Robot Scientist

There’s been much note in the blogosphere in recent days about Aberystwyth University’s Robot Scientist project and its Adam robot:

Since the project has been going on for quite a few years, the reason it’s suddenly in the news is presumably the publication of a report, The Automation of Science, in Science.

The basis of science is the hypothetico-deductive method and the recording of experiments in sufficient detail to enable reproducibility. We report the development of Robot Scientist “Adam,” which advances the automation of both. Adam has autonomously generated functional genomics hypotheses about the yeast Saccharomyces cerevisiae and experimentally tested these hypotheses by using laboratory automation. We have confirmed Adam’s conclusions through manual experiments. To describe Adam’s research, we have developed an ontology and logical language. The resulting formalization involves over 10,000 different research units in a nested treelike structure, 10 levels deep, that relates the 6.6 million biomass measurements to their logical description. This formalization describes how a machine contributed to scientific knowledge.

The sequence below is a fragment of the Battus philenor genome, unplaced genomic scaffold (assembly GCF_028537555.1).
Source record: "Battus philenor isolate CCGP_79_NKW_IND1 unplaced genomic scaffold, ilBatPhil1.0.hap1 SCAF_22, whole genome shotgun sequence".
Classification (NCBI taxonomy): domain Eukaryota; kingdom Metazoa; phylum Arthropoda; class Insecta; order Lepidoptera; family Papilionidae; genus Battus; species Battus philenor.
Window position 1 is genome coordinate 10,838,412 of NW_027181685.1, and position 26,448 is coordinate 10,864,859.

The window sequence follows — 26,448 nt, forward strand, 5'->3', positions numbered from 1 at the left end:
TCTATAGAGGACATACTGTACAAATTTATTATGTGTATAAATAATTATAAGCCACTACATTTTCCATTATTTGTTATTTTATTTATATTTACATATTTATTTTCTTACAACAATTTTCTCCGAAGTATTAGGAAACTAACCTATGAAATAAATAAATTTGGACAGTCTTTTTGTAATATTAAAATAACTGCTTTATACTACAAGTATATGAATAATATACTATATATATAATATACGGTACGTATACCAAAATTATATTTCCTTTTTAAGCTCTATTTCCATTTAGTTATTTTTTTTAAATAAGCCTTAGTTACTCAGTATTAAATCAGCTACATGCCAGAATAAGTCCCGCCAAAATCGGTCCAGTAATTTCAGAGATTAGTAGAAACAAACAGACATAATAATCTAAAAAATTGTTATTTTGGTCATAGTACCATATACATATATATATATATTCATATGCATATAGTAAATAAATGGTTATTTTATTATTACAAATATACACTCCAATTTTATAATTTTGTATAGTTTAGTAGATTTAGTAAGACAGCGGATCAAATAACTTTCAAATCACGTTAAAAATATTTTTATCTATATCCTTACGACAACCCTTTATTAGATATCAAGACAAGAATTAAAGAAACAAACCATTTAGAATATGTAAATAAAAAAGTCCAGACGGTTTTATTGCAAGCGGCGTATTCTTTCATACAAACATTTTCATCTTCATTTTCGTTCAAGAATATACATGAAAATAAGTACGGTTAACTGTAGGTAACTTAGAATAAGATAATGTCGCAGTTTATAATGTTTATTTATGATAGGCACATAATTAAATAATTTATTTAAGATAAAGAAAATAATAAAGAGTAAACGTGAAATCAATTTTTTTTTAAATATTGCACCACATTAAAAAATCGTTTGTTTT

King et al preprint (PDF)

To my mind, while the construction of the physical machine is quite impressive and will save some graduate students some drudgery, the really important aspect of the work is that they had to formalize the ontology for enough of the field — “the discovery of genes encoding orphan enzymes in S. cerevisiae: enzymes catalysing biochemical reactions thought to occur in yeast, but for which the gene(s) encoding them have not been identified” — for the machine to formulate and test hypotheses about it. Science has always been about formalizing our knowledge of the world. Adam is a small step in the upcoming giant leap of mechanizing that formalization, after which science as a whole will be transformed.

Formalizing knowledge has been one of the things AI has tried to do, most famously in Cyc, and there are reasons to think that this is not the way, or at least the entire way, to a working AI. But there are a lot of things involving common sense that can be left out of a science knowledge base. Another new project that apparently is aimed at such a knowledge base is Wolfram|Alpha, of which the best description I’ve seen in in this interview. One of these may evolve into the framework into which the formal ontologies and knowledgebases from projects like Robot Scientist ultimately fit.

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